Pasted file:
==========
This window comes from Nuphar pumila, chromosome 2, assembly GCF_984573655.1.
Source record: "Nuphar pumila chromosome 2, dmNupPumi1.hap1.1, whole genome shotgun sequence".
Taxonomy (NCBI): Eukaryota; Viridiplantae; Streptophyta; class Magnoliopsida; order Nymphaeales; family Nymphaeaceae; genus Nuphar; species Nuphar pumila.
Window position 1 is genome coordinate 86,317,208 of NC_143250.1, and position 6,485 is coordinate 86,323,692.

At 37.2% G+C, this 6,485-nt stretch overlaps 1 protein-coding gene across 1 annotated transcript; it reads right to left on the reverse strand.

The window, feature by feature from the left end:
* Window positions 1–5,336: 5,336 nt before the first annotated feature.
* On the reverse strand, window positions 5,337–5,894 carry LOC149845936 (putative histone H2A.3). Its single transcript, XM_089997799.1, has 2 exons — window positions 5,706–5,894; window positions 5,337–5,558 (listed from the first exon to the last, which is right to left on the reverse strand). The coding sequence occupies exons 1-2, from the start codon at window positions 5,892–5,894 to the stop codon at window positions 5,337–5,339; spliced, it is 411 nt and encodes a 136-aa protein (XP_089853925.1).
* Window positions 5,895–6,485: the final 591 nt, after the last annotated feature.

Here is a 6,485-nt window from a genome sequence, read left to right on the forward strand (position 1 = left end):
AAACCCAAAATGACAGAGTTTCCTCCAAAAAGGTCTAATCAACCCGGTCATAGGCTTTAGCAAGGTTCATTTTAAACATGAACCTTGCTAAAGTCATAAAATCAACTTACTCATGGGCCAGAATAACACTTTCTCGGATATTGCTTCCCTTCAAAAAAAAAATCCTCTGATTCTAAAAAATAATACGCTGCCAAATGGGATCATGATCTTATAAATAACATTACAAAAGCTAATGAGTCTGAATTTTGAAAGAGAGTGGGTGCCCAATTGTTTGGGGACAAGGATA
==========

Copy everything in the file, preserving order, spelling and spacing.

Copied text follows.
This window comes from Nuphar pumila, chromosome 2, assembly GCF_984573655.1.
Source record: "Nuphar pumila chromosome 2, dmNupPumi1.hap1.1, whole genome shotgun sequence".
Taxonomy (NCBI): Eukaryota; Viridiplantae; Streptophyta; class Magnoliopsida; order Nymphaeales; family Nymphaeaceae; genus Nuphar; species Nuphar pumila.
Window position 1 is genome coordinate 86,317,208 of NC_143250.1, and position 6,485 is coordinate 86,323,692.

At 37.2% G+C, this 6,485-nt stretch overlaps 1 protein-coding gene across 1 annotated transcript; it reads right to left on the reverse strand.

The window, feature by feature from the left end:
* Window positions 1–5,336: 5,336 nt before the first annotated feature.
* On the reverse strand, window positions 5,337–5,894 carry LOC149845936 (putative histone H2A.3). Its single transcript, XM_089997799.1, has 2 exons — window positions 5,706–5,894; window positions 5,337–5,558 (listed from the first exon to the last, which is right to left on the reverse strand). The coding sequence occupies exons 1-2, from the start codon at window positions 5,892–5,894 to the stop codon at window positions 5,337–5,339; spliced, it is 411 nt and encodes a 136-aa protein (XP_089853925.1).
* Window positions 5,895–6,485: the final 591 nt, after the last annotated feature.

Here is a 6,485-nt window from a genome sequence, read left to right on the forward strand (position 1 = left end):
AAACCCAAAATGACAGAGTTTCCTCCAAAAAGGTCTAATCAACCCGGTCATAGGCTTTAGCAAGGTTCATTTTAAACATGAACCTTGCTAAAGTCATAAAATCAACTTACTCATGGGCCAGAATAACACTTTCTCGGATATTGCTTCCCTTCAAAAAAAAAATCCTCTGATTCTAAAAAATAATACGCTGCCAAATGGGATCATGATCTTATAAATAACATTACAAAAGCTAATGAGTCTGAATTTTGAAAGAGAGTGGGTGCCCAATTGTTTGGGGACAAGGATA